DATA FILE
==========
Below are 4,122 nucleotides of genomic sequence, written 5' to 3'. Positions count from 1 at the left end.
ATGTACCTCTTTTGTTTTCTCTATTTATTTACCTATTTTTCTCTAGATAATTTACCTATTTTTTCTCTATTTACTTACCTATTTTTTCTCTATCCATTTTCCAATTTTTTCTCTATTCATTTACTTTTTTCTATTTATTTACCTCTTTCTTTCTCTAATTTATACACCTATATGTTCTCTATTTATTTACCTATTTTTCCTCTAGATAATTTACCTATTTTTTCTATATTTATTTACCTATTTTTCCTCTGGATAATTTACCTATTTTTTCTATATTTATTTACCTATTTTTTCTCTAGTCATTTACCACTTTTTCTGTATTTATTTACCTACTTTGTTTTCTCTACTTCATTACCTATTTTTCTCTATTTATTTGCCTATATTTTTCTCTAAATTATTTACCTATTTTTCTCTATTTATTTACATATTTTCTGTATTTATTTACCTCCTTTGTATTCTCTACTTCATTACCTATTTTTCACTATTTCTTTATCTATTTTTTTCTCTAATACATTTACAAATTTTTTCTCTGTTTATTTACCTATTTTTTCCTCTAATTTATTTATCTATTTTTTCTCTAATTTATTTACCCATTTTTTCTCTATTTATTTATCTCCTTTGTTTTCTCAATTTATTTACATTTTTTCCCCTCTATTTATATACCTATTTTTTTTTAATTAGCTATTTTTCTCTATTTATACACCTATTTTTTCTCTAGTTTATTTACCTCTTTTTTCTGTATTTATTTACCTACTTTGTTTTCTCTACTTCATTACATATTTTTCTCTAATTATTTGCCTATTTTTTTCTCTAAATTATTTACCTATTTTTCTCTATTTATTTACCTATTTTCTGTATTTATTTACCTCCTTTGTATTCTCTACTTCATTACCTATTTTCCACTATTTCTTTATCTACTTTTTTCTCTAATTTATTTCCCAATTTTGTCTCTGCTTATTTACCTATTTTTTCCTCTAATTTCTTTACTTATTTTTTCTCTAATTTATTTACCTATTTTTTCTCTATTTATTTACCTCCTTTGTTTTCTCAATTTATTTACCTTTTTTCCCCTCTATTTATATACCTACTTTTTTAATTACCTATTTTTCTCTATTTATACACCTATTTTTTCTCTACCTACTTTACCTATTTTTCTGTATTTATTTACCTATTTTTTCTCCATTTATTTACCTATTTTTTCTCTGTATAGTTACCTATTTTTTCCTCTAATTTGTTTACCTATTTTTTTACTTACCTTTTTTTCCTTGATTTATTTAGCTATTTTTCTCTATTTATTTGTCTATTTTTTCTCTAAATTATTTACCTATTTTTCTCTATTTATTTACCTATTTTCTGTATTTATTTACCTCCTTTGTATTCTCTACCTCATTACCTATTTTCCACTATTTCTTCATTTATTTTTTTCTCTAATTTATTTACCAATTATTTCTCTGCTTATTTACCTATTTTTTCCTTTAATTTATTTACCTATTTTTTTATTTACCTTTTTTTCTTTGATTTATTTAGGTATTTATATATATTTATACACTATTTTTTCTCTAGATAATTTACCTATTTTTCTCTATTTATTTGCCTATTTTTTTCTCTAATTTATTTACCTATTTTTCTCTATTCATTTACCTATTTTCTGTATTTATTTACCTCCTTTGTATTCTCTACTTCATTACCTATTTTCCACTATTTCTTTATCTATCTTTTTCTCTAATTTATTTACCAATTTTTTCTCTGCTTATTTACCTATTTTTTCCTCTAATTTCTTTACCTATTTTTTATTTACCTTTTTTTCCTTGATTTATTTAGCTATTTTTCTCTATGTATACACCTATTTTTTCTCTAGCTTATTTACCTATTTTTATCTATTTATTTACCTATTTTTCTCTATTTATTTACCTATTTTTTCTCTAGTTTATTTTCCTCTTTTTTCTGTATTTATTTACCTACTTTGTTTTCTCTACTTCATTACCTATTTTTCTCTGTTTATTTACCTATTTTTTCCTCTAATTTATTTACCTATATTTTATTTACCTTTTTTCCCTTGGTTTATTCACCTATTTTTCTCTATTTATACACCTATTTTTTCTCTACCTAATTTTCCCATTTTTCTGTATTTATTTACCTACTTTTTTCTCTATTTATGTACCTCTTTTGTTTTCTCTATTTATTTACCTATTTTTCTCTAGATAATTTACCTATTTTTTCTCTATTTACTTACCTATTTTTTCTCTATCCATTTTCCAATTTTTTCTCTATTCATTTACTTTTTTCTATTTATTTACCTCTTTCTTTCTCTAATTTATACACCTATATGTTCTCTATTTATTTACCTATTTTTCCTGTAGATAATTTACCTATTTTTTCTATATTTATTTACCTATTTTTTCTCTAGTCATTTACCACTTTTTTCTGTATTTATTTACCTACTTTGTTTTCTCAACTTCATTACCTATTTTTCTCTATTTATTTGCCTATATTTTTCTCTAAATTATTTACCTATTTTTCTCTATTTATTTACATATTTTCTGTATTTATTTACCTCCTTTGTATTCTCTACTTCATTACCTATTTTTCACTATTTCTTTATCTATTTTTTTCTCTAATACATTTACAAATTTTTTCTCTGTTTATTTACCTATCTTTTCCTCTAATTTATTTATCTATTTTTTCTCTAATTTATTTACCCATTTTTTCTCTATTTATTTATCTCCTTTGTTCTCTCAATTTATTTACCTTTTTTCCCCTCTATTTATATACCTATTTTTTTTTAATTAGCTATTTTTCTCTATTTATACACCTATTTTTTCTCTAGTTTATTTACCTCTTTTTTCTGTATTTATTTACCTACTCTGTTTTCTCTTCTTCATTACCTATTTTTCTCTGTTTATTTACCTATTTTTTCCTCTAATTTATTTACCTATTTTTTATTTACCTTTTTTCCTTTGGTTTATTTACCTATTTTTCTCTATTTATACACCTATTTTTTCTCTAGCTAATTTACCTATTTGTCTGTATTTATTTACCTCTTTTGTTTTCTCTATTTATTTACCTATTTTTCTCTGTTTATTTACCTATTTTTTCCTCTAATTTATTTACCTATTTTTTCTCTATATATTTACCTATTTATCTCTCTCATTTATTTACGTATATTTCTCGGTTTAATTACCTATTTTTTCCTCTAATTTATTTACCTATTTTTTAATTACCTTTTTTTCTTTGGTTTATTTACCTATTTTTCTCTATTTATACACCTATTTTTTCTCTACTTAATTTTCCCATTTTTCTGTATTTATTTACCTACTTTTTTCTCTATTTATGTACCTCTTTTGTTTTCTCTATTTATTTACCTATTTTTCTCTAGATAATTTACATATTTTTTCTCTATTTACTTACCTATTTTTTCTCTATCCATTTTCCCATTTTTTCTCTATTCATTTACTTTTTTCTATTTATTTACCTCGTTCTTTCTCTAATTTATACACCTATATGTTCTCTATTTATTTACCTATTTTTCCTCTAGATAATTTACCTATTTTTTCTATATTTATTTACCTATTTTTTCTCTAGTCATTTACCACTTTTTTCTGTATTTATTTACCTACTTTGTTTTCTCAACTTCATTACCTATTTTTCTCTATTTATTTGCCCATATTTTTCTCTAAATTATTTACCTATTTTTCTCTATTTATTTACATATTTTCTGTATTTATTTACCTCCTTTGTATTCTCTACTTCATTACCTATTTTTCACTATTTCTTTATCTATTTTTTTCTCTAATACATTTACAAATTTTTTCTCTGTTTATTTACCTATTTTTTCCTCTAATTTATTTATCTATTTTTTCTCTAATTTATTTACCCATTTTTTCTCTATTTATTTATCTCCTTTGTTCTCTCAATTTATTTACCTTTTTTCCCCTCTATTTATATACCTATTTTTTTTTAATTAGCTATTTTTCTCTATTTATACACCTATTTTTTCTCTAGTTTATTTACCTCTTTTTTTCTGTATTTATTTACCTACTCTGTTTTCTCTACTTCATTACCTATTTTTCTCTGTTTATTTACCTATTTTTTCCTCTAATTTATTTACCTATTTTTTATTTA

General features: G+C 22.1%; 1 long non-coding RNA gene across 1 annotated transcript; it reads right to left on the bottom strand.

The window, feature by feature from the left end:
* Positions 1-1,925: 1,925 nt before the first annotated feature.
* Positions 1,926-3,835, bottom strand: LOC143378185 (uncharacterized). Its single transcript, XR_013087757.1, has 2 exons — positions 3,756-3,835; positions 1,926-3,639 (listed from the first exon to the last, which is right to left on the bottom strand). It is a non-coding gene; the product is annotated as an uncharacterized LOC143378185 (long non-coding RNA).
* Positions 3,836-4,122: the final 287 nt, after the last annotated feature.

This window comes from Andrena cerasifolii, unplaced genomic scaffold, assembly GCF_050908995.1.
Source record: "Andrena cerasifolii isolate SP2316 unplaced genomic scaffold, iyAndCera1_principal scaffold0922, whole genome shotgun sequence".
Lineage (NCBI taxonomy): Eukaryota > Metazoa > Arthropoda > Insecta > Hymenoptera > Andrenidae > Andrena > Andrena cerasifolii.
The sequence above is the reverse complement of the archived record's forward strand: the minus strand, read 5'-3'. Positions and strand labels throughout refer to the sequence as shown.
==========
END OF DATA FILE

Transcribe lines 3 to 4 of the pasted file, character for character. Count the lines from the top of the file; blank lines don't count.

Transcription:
General features: G+C 22.1%; 1 long non-coding RNA gene across 1 annotated transcript; it reads right to left on the bottom strand.

The window, feature by feature from the left end: